For some reason, many millennials (and even some older adults, like the actor Jim Carrey and politician Bernie Sanders) believe that capitalism is the cause of all of America’s woes, and that socialism is the solution.
Those who advocate for socialism fail to accept Venezuela as a cautionary tale, claiming that “other” problems caused the collapse of that country. Funny, because even Venezuela’s President Nicolas Maduro has admitted that his socialist economic model has “failed” amid food and medicine shortages and failing infrastructure. The inflation rate in Venezuela is forecast to reach 1,000,000% by the end of 2018, and the country’s GDP is set to plummet 18%.
Proponents of socialism often claim that Nordic countries like Sweden are examples of socialism “working”, but what they do not understand is that those nations actually are “capitalist societies with a welfare state,” as Daniel Lacalle explains in Face It, Nordic Countries Aren’t Socialist. In Nordic countries, Lacalle writes, “Private property is guaranteed by law and citizens’ savings are fully private and free of government control. All Nordic countries have been lowering the tax wedge and — until the recent US tax cuts — had lower corporate tax rates than the US.”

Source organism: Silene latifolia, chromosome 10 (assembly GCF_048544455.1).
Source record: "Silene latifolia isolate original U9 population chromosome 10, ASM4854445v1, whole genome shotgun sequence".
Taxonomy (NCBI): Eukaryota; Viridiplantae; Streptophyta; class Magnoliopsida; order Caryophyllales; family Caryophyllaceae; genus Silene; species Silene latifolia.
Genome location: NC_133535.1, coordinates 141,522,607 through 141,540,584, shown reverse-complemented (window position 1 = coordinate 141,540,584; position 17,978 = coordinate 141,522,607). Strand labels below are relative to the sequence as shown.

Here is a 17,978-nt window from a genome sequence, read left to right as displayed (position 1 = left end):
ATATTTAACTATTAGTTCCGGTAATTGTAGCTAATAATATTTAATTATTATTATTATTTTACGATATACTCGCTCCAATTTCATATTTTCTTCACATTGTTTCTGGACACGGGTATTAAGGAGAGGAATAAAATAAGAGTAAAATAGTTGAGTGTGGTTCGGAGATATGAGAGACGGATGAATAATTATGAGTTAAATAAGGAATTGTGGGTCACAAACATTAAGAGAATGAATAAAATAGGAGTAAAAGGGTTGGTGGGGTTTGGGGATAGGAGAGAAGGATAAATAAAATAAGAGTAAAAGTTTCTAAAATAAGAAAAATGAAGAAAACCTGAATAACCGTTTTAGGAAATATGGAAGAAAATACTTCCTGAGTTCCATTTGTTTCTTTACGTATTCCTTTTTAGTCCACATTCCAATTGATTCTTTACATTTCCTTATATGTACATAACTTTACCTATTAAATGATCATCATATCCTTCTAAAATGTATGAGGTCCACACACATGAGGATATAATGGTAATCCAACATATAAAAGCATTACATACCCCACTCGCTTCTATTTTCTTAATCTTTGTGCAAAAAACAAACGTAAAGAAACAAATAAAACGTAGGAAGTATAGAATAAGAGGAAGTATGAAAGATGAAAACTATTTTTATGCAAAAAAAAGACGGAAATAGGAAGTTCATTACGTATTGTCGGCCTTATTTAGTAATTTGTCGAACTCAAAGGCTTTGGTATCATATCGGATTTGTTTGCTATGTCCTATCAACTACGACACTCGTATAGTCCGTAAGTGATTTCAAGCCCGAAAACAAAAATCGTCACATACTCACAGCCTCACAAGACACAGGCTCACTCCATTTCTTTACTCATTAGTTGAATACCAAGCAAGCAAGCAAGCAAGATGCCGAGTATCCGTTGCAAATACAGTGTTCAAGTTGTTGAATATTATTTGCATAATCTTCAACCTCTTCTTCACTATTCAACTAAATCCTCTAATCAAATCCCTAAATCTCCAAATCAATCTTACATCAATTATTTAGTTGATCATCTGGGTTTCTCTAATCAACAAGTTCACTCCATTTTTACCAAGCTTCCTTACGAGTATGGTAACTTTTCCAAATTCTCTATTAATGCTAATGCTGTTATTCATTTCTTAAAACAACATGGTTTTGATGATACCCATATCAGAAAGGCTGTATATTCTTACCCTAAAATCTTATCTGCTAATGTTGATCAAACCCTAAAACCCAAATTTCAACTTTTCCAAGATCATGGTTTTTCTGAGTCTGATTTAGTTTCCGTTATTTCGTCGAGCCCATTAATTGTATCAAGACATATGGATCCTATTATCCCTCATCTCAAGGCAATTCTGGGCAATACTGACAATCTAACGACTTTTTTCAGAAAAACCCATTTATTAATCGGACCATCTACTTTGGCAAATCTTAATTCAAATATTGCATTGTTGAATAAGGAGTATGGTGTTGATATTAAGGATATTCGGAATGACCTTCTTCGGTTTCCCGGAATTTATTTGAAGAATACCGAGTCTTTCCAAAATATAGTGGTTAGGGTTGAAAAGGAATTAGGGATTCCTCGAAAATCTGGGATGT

In a recent interview with Yahoo Finance’s Julia La Roche, Ken Langone – the billionaire investor, businessman, and philanthropist co-founder of Home Depot – cited the market crash that followed the demise of Lehman Brothers as the reason many millennials have a negative view of capitalism.
To the millennials who favor socialism, Langone has a message:
“I’ll put you in my plane and I’ll fly you down to Venezuela, and let’s see how good socialism is doing down there.”
Lagone, whose new book, I Love Capitalism! was published in May, explained that the criticisms many millennials have of capitalist systems were likely borne out of growing up through the Great Recession. One of the most visible effects in the wake of the recession has been the increasing burden of student loan debt, which has caused some young people to delay life milestones.
“But that wasn’t capitalism,” Langone said of the market crash and recession. “That was a system that’s gone amok.”